Updated: April 29, 2021

Water Testing

Who Should I Get to Test My Water?
We recommend using a lab that has been certified by the MD Department of the Environment (MDE) to provide water tests. MDE updates their list of certified labs every year. We have pulled out the labs that provide testing services for private well owners, which you can access here.

  • Laboratory glass

    Testing Water Quality at Home - Video

  • drinking-water  EPA

    Drinking Water Quality Testing - Video

What Should I Test For?
If you have not tested your water in several years, we recommend getting a comprehensive test that includes the following contaminants (* indicates those that are of particular concern for pregnant women, infants, and young children):


  • Total Coliform Bacteria*
  • E.coli*
  • Nitrate*

Initially or every 3 years:

  • Chloride
  • Copper*
  • Hardness
  • Lead*
  • Manganese*
  • pH
  • Sulfate
  • Total Dissolved Solids
  • Any contaminant of local concern (e.g. arsenic, radon or radium) Check with local health department for specific testing recommendations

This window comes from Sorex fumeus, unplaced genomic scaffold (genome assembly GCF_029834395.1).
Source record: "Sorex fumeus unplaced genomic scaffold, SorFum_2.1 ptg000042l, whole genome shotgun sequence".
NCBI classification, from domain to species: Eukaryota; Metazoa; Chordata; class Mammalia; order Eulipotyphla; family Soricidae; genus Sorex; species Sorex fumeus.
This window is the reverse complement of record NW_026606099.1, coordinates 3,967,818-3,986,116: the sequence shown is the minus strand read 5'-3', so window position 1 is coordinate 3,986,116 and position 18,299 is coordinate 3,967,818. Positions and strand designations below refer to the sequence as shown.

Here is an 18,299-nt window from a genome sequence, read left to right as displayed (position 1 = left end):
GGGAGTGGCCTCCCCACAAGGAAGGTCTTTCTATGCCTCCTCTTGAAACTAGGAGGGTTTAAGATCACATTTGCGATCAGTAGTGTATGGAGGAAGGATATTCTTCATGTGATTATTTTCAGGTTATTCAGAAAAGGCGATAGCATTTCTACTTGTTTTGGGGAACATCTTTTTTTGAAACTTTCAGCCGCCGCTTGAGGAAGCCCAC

You should also contact your county well permitting office to check for any additional contaminants that may be of local concern. Once you have tested your water, you should continue with routine tests as follows.

How Often Should I Test?
ANNUALLY: Test for coliform bacteria and nitrates. 

EVERY 3 YEARS: Test for pH, Total Dissolved Solids, and Sulfates.

You should also test your water if:

  • You have a pregnant woman or infant residing in the home,
  • Your family or guests experience unexplained or recurring gastrointestinal illness,
  • Your neighbors find a dangerous contaminant in their water,
  • Your suddenly changes in taste, odor, color, or clarity,
  • There is a chemical or fuel spill into or near your well, or
  • When the well system has been repaired or parts have been replaced.

Drinking Water Interpretation Tool
Once you receive your results from a water testing laboratory, simply enter those values into the appropriate boxes on the website below to get an interpretation of your results.

Drinking Water Interpretation Tool

Interpreting Your Test Results, Penn State Ext. - Video